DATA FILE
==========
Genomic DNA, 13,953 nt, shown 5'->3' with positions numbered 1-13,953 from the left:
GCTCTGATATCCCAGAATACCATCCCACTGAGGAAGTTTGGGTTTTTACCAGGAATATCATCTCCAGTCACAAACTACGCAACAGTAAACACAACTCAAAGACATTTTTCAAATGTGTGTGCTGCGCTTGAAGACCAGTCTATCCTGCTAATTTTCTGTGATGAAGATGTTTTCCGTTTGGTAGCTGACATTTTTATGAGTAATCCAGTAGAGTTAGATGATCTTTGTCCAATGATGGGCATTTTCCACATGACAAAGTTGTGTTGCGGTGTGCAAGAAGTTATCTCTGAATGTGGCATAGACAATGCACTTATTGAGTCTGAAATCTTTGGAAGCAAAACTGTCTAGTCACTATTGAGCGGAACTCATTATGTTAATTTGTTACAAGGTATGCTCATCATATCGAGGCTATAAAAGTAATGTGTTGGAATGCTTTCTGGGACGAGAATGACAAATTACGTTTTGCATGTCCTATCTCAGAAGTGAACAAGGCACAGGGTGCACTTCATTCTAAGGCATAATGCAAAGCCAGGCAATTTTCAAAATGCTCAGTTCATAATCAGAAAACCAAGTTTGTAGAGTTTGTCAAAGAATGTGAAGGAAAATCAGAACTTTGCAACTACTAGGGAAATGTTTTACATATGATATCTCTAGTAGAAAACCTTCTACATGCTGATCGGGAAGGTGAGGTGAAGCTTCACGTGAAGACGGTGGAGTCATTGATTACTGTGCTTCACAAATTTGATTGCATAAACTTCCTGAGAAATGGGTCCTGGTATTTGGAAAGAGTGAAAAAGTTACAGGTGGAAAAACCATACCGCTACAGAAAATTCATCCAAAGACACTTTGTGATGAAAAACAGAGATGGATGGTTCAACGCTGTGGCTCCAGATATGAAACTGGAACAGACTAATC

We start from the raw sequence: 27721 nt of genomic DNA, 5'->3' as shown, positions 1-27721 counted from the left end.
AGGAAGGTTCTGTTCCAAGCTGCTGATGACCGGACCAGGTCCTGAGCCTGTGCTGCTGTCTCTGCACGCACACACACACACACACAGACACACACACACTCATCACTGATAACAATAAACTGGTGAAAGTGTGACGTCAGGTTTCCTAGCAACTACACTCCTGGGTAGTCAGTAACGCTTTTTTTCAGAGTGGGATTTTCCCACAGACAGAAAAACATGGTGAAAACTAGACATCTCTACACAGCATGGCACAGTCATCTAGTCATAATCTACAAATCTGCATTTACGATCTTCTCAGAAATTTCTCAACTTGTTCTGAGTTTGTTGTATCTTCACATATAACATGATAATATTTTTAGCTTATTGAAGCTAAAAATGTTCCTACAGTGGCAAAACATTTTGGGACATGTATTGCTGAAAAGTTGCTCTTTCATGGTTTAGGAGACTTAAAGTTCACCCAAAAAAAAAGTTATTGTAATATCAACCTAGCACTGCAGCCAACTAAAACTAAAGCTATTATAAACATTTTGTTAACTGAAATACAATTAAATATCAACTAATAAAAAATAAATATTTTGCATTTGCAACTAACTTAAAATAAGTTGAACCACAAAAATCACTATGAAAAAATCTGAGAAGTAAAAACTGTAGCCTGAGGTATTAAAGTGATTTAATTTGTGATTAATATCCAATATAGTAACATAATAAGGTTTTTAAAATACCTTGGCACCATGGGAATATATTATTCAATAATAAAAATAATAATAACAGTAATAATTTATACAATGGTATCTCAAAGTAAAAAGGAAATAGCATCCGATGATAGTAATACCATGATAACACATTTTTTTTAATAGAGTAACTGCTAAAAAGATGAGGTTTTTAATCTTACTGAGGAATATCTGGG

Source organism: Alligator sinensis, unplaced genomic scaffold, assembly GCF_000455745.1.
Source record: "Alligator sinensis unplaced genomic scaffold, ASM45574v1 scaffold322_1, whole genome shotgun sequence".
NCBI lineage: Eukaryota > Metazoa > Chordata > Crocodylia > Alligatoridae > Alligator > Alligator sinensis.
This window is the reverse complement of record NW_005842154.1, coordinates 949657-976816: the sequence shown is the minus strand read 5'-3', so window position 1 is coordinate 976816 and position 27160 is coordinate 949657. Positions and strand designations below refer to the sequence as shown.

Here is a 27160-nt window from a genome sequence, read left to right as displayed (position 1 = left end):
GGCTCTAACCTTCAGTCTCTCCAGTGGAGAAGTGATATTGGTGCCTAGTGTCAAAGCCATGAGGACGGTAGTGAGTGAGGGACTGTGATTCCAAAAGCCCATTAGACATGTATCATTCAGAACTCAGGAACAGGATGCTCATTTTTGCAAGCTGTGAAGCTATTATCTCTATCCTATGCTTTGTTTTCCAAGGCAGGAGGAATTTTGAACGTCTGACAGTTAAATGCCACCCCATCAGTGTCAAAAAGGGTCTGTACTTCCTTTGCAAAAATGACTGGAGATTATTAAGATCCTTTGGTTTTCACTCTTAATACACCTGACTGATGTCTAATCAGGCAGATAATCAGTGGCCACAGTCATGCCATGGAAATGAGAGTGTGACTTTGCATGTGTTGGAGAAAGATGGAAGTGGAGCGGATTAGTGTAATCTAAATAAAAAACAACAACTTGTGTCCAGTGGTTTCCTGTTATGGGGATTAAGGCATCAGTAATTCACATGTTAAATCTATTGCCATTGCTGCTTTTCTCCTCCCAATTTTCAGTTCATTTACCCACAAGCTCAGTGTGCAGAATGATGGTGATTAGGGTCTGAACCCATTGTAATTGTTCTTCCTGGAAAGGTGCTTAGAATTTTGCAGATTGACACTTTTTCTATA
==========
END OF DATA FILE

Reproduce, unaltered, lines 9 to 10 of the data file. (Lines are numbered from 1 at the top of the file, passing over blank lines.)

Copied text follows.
Here is a 27160-nt window from a genome sequence, read left to right as displayed (position 1 = left end):
GGCTCTAACCTTCAGTCTCTCCAGTGGAGAAGTGATATTGGTGCCTAGTGTCAAAGCCATGAGGACGGTAGTGAGTGAGGGACTGTGATTCCAAAAGCCCATTAGACATGTATCATTCAGAACTCAGGAACAGGATGCTCATTTTTGCAAGCTGTGAAGCTATTATCTCTATCCTATGCTTTGTTTTCCAAGGCAGGAGGAATTTTGAACGTCTGACAGTTAAATGCCACCCCATCAGTGTCAAAAAGGGTCTGTACTTCCTTTGCAAAAATGACTGGAGATTATTAAGATCCTTTGGTTTTCACTCTTAATACACCTGACTGATGTCTAATCAGGCAGATAATCAGTGGCCACAGTCATGCCATGGAAATGAGAGTGTGACTTTGCATGTGTTGGAGAAAGATGGAAGTGGAGCGGATTAGTGTAATCTAAATAAAAAACAACAACTTGTGTCCAGTGGTTTCCTGTTATGGGGATTAAGGCATCAGTAATTCACATGTTAAATCTATTGCCATTGCTGCTTTTCTCCTCCCAATTTTCAGTTCATTTACCCACAAGCTCAGTGTGCAGAATGATGGTGATTAGGGTCTGAACCCATTGTAATTGTTCTTCCTGGAAAGGTGCTTAGAATTTTGCAGATTGACACTTTTTCTATA